Using this next-gen DLT means a decentralized ledger is updated in real-time to instantly verify the authenticity of coupons that can be fully trusted. More specifically, at the heart of this universal coupon standard is a single source of truth, or manufacturer-created “master offer file.” All stakeholders can access the file to perform their specific functions – from distribution and validation to clearing. All of the data associated with this process can be accessed through a set of standardized APIs that allow retailers to connect, validate and retrieve offer details while reporting to all involved stakeholders on each coupon. By the end of 2021, this technology should be integrated in more than 75 percent of grocery retailers.

This new coupon standard aims to reduce coupon fraud by millions of dollars a year. This will have a significant impact on consumers as retailers will no longer need to find other ways to make up for the business lost to coupon abuse. Of course, the universal coupon standard also has a number of benefits for stakeholders within the coupon industry, including increased efficiency, increased accuracy, a significant reduction in the risk of fraud, and a reduction in billing and billing disputes. Overall, it’s a significant step forward for retailers and manufacturers who have long been looking for ways to eliminate coupon fraud.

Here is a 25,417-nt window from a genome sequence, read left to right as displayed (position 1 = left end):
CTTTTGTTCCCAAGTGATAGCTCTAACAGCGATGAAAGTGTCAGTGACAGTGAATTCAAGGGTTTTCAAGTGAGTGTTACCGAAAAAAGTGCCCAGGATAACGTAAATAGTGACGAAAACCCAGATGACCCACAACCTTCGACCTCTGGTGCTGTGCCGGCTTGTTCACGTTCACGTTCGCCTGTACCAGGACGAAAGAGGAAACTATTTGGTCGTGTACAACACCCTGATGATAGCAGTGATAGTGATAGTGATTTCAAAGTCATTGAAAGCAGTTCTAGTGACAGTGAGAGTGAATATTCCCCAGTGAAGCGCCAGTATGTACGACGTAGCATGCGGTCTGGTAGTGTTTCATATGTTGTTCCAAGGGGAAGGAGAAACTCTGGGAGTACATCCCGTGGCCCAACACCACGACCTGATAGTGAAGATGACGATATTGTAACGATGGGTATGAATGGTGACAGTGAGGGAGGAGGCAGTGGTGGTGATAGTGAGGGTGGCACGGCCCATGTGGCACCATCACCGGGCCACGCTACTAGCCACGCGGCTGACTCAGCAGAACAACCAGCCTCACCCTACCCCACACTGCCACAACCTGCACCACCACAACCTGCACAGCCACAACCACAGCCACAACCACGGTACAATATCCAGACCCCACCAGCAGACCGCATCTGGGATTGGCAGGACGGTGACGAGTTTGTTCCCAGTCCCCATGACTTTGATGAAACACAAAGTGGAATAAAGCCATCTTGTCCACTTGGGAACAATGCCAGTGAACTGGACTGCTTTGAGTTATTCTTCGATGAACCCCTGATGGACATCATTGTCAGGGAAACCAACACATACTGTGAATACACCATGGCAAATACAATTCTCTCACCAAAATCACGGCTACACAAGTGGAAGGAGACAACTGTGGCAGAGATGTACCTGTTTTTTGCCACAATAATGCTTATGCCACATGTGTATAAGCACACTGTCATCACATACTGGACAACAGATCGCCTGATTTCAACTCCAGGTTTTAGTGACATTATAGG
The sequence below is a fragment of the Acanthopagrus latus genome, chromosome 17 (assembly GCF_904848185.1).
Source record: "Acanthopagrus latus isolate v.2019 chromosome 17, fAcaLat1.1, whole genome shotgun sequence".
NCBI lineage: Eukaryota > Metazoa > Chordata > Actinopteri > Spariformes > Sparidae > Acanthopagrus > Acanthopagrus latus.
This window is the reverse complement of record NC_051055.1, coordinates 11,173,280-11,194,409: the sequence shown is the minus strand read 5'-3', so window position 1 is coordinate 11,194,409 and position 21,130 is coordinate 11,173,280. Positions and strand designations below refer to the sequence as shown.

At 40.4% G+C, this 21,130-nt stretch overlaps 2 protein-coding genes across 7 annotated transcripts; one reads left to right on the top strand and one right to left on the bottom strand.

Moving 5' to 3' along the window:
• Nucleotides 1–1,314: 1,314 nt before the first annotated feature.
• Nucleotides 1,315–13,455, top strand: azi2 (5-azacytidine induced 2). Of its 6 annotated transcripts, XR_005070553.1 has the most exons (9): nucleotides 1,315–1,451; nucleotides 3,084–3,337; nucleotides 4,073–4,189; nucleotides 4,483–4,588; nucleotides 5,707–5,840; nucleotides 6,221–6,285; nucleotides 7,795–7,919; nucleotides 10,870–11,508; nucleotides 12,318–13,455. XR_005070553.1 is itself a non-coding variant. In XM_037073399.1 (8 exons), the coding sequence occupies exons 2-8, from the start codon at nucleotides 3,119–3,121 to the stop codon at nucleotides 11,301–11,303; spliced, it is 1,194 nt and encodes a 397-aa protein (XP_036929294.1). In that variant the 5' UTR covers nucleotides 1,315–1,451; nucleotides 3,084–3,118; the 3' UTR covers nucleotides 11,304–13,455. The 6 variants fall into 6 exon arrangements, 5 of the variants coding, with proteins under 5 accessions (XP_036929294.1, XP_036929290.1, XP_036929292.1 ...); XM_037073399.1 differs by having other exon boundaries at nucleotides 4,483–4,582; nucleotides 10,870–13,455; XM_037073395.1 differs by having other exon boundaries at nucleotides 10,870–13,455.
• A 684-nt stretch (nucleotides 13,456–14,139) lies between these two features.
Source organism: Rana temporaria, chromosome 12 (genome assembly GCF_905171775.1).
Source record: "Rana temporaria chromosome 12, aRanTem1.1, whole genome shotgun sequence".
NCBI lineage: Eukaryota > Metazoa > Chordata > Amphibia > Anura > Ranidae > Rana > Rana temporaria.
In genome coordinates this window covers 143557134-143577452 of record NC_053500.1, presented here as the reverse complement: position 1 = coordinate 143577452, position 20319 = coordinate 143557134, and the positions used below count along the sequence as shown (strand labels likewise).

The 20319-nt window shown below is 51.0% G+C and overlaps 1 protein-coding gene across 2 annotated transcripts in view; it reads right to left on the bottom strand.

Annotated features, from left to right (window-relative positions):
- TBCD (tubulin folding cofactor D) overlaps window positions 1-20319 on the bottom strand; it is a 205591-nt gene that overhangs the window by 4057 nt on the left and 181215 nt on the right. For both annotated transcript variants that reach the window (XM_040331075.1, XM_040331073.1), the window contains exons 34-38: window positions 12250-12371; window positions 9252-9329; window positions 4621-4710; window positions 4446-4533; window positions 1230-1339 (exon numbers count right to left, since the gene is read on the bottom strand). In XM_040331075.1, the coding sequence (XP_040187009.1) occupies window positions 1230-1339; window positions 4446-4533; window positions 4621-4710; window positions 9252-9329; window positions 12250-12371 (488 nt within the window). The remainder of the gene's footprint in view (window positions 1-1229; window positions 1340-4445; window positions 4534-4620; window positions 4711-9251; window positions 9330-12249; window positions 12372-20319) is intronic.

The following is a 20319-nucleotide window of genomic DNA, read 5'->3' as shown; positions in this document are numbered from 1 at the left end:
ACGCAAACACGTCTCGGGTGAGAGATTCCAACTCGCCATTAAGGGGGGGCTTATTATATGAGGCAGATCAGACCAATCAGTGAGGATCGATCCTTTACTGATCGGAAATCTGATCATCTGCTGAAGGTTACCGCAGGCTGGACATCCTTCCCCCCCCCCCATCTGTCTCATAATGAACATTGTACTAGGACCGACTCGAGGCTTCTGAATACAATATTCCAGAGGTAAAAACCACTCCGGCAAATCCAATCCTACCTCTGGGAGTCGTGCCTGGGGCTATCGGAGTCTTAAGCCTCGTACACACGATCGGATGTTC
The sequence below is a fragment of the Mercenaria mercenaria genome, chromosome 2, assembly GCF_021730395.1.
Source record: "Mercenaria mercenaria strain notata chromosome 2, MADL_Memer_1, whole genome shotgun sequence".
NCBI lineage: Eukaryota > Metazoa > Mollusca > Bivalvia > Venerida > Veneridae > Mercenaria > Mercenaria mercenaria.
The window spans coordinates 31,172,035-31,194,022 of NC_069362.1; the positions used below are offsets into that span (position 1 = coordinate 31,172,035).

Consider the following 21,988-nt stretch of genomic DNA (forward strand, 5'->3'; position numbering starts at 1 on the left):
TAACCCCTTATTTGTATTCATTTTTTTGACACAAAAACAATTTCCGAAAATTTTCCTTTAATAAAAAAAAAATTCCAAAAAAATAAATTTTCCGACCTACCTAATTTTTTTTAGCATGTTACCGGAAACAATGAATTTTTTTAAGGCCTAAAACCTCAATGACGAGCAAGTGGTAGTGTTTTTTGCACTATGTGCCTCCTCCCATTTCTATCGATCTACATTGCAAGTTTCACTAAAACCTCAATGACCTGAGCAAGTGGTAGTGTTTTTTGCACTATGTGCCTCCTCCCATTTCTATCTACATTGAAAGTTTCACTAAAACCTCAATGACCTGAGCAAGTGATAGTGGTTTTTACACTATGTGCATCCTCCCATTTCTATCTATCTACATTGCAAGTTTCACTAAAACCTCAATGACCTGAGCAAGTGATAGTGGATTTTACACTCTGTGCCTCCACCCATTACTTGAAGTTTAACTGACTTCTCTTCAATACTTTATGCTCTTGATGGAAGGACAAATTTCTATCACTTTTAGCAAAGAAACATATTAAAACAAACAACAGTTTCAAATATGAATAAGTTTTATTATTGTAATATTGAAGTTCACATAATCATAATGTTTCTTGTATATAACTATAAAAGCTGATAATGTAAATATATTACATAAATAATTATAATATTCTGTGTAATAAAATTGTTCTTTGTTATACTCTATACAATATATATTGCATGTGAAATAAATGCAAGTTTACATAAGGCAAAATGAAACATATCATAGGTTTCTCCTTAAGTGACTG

Christian Hasker is Chief Marketing Officer at Hedera Hashgraph, a distributed ledger technology.